Saturday, May 18, 2013
Shakespeare References in Magazines (The New Yorker, Westways, The Writer)
In the January 11, 1993 issue of The New Yorker, there is a Shakespeare reference. In a long piece titled “A Lost Childhood,” author Susan Sheehan includes a Shakespeare reference. Sheehan writes, “Crystal didn’t do her homework, but once, when she was assigned by an English teacher to read a play of Shakespeare’s (‘That language was too much of a drag, there was too many complications,’ she says), she went to a movie theatre to see ‘Macbeth’ instead. ‘I remember witches and a witch killed a man or a man killed a witch,’ she says. ‘It was O.K., but it was corny. It was nothing like as good as “The Wizard of Oz”’” (Page 65).
In the March/April 2013 issue of Westways, there is an article about Utah. In the small section of things to do there, the writer includes this: “The Utah Shakespeare Festival (June 24-October 19) ranks among the world’s best” (page 31).
The June 2001 issue of The Writer has a couple of references to Shakespeare. The first is in a profile piece on writer Sherman Alexie. Alexie is quoted as saying, “Every theme, every story, every tragedy that exists in literature takes place in my little community. Hamlet takes place on my reservation daily. King Lear takes place on my reservation daily. It’s a powerful place. I’m never going to run out of stories” (page 29). Part of that quotation is included again on page 30 (see photo). The second Shakespeare reference is simply a mention of a famous bookstore in Paris: “Shakespeare and Company in Paris, a refuge for Hemingway and other Lost Generation members, comes quickly to mind” (page 52).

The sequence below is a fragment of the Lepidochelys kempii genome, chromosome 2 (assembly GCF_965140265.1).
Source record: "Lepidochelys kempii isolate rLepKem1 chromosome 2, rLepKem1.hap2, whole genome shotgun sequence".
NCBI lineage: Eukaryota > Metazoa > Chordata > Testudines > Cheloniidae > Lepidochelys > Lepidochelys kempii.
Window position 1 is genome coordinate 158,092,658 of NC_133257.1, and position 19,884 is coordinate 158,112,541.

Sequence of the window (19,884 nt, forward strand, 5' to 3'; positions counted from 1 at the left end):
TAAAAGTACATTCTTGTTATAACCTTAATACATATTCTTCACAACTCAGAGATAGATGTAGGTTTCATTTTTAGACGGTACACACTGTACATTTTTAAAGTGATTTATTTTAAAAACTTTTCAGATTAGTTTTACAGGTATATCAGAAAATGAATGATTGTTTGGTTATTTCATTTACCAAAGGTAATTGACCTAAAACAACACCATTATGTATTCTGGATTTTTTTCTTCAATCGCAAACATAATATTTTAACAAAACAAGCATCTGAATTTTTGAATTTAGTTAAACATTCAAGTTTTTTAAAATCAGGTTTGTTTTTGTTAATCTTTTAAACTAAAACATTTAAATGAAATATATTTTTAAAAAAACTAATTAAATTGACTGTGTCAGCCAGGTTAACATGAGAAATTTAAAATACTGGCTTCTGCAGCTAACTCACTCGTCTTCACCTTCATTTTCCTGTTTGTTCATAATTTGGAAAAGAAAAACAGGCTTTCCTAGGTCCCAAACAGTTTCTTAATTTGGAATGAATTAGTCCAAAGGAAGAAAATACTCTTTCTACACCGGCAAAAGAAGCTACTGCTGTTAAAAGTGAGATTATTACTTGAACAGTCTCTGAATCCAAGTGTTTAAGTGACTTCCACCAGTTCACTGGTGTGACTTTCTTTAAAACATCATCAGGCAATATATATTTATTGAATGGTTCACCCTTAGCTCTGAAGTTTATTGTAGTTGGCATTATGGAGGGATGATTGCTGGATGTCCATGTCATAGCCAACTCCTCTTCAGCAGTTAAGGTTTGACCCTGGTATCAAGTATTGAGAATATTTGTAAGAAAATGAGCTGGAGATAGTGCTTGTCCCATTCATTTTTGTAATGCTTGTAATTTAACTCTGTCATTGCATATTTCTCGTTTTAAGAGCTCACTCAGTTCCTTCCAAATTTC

In the August 2007 issue of The Writer there is a reference to Shakespeare. In a short piece on Abraham Lincoln, Chuck Leddy writes: “Books were scarce during Lincoln’s childhood, but when he got his hands on one, he devoured it, copying out passages by hand and memorizing them. Thus, the cadences and vocabulary of the Bible and Shakespeare flowed deep within him.”
The August 2008 issue of The Writer also contains references to Shakespeare. In an article titled “How to create emotional landscapes,” Marilyn Taylor writes, “For example, no one could mistake Shakespeare’s tone when he wrote, ‘A horse, a horse, my kingdom for a horse!’” In the next paragraph, Taylor writes, “Shakespeare, of course, could easily have had his King Richard mumble, ‘I’d really like to have a horse right now’” (Page 15). Then in a piece titled “Make Your Readers Stick Around,” John Edward Ames writes, “Shakespeare claimed he ‘never blotted a line,’ while Gustave Flaubert didn’t stop polishing the manuscript until his publishers pried it from his ink-stained fingers” (page 34).